In the 17th century, a Swiss medical student, Johannes Hofer, coined the medical term “nostalgia”, combining nostos, return, with another Greek word, algos, meaning pain, to describe the psychological condition of longing for the past. Returning to one’s past can be a testing experience. One may not like what we see. One may wish to leave old traumas in the past. One may also regret a period of life that is perceived as more fulfilled. The past can imprison us, but we cannot forget it. We are drawn to revisit over and over, so how do we avoid the pitfalls of pain and mental jail?
In the podcast I’ve mentioned earlier, Sharon Salzberg quotes a teaching from the Buddha that resembles a prayer we say in the morning, the Mode Ani. The mind is naturally radiant and pure. The mind is shining. It’s because of visiting forces that we suffer. Among these visiting forces are greed, hatred, jealousy, fear. But these visiting forces don’t make us bad people. They make us suffer if we resist them and let them overcome us.
Certain habits of mind increase suffering. Sometimes, we develop survival mechanism, that may help us for some time, but are actual hindrances. We can get attached to things or people, clinging to things familiar and refusing to let them go. We can also feel extreme anger, or fear. Another habit, or survival mechanism is sleepiness, which is a kind of numbness when we face a challenge. How often do we avoid tackling a difficult situation? It is indeed very tiring. The energetic opposite of numbness is restlessness, agitation, and anxiety. We can’t find peace. Our heart races, our mind cannot rest. We can also doubt, doubt about ourselves, about the others or the world. And what about cynicism, which is another form of doubt? Some kinds of doubts are priceless, because they push us to question, and not to accept someone else’s views. But cynicism comes when we have decided not even to try to understand, but to stand aside and scoff. We have lost any hope that things may improve.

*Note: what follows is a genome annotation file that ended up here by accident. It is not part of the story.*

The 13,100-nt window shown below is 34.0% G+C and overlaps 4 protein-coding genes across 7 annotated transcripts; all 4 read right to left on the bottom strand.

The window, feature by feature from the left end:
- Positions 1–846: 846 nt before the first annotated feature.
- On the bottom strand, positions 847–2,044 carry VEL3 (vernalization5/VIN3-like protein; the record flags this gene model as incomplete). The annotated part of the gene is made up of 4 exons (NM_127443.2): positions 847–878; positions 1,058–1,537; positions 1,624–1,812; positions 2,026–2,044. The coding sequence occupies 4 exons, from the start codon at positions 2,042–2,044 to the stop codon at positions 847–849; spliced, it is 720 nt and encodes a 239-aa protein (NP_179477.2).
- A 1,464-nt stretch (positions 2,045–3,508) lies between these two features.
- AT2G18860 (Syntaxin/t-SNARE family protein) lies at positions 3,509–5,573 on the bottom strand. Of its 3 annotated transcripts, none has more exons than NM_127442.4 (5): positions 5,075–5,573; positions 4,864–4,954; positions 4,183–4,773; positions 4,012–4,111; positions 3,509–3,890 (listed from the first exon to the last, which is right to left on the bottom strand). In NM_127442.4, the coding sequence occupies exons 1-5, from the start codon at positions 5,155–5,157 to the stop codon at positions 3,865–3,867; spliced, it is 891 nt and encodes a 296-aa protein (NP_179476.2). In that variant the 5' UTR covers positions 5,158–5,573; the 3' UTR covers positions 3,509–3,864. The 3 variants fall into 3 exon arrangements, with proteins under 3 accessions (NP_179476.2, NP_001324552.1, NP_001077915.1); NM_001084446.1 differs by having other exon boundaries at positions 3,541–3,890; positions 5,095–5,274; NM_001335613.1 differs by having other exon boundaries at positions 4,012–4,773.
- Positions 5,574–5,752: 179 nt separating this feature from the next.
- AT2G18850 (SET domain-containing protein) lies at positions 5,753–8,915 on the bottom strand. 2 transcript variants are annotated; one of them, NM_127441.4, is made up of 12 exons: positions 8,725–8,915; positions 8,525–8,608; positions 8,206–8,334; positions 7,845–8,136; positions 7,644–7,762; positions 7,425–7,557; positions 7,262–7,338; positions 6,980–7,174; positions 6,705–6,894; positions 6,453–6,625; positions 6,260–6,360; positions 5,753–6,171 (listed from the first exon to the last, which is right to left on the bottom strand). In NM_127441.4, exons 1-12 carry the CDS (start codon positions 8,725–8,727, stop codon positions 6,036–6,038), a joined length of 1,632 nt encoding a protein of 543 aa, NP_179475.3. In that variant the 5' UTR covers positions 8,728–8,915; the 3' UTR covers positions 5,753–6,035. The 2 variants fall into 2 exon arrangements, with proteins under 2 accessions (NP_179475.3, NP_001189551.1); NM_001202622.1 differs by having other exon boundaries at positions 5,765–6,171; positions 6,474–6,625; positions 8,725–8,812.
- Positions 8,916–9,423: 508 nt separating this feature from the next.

Eventually, all these survival mechanisms create suffering. We are detached from our true selves, from the energy of life that resides in all of us. We cannot return to the source of our being, and we give in to despair.
The solution is surprisingly simple. These visiting forces are real, we cannot pretend they do not exist, so instead of fighting them, let us welcome them as part of our mind for what they are, mere mechanisms, observe them, and let us not allow them to overwhelm us.
I would like to finish with a poem composed by Sharon Salzberg.
“I do the best I can.
I try to learn from my mistakes.
The world is the world of constant change
and pleasure and pain,
and being thanked and not being thanked –
all of those things.
And so, that’s where equanimity – serenity – comes in
as a kind of comprehension
of: this is the way things are”.
Healing is simple. Healing is in the return. Equanimity, or serenity, fills us when we go back to the core of our being, when we accept who we are and what we are, without complacence, but more importantly with compassion.
May this New Year be a year of awareness of our frailties and strengths, but also an awareness of our successes and failures. That is the only way to heal.
 In : S.Y. Agnon, Days of Awe, 1995 ed., pp. 64-65.